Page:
Union Bancaire Privée (UBP), a Swiss private bank, must pay an additional $14 million to the U.S. government for accounts it failed to disclose, in an addendum to a non-prosecution agreement reached with the Department of Justice four years ago.
UBP signed the original non-prosecution agreement (NPA) on Jan. 6, 2016. At that time, UBP reported it held and managed 2,919 U.S.-related accounts, with assets under management of approximately $5 billion, and paid a penalty of $187.8 million.
In its agreement with the Justice Department on Thursday, however, UBP acknowledged it should have disclosed an additional 97 U.S.-related accounts at the time of the signing of the NPA. UBP acknowledged it knew about, or should have known about, many of these accounts at the time of the signing of the NPA.
“Foreign banks that participated in the Swiss Bank Program were obligated to identify all accounts in which U.S. taxpayers held an interest, directly or indirectly,” said Richard Zuckerman, principal deputy assistant attorney general for the tax division. The agreement with UBP “reflects our continued commitment to ensuring that when entities cooperate and make disclosures to the Department, that they do so fully,” he said.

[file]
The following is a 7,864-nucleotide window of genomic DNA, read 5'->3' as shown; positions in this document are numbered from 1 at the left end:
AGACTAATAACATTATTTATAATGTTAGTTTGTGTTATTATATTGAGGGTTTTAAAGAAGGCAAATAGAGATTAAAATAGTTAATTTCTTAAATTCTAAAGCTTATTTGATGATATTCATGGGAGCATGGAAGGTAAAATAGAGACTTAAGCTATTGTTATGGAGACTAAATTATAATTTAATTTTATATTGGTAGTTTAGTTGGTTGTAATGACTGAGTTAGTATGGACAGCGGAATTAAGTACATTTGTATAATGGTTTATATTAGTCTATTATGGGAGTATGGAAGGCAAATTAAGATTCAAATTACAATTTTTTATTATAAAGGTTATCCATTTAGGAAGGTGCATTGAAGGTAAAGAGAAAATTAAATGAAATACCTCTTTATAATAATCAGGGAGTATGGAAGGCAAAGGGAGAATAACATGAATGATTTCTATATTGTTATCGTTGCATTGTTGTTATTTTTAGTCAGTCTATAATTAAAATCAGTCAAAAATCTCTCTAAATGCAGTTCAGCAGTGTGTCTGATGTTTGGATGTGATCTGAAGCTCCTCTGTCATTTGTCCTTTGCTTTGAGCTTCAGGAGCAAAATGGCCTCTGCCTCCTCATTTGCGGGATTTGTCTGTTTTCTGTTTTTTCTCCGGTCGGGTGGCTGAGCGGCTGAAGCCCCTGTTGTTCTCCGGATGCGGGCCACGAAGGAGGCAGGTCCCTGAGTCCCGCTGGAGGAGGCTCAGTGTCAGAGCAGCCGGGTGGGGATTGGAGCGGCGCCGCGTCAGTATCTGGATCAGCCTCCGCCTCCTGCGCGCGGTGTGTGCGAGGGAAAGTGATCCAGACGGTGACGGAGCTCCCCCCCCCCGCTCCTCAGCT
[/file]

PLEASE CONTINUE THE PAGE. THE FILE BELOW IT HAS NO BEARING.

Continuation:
About the Swiss Bank Program
The Swiss Bank Program provided a path for Swiss banks to resolve potential criminal liabilities in the United States relating to offshore banking services provided to U.S. taxpayers. Banks eligible to enter the program were required to advise the Justice Department they had reason to believe they had committed tax-related criminal offenses in connection with undeclared U.S.-related accounts.
As participants in the program, banks were required to make a complete disclosure of their cross-border activities, provide detailed information on an account-by-account basis for accounts in which U.S. taxpayers had a direct or indirect interest, cooperate in treaty requests for account information, and provide detailed information about the transfer of funds into and out of U.S.-related accounts, including undeclared accounts.
The Justice Department said it executed NPAs with 80 banks between March 2015 and January 2016 and imposed a total of more than $1.36 billion in Swiss Bank Program penalties.
Every bank that signed an NPA in the Swiss Bank Program represented it had disclosed all known U.S.-related accounts that were open at each bank between Aug. 1, 2008, and Dec. 31, 2014. Each bank also represented it would, during the term of the NPA, continue to disclose all material information relating to its U.S.-related accounts.
In the addendum to UBP’s NPA, the Justice Department said it “acknowledged UBP’s full cooperation under the [Swiss Bank] Program, including its assistance in making treaty requests for account records relating to the additional accounts.”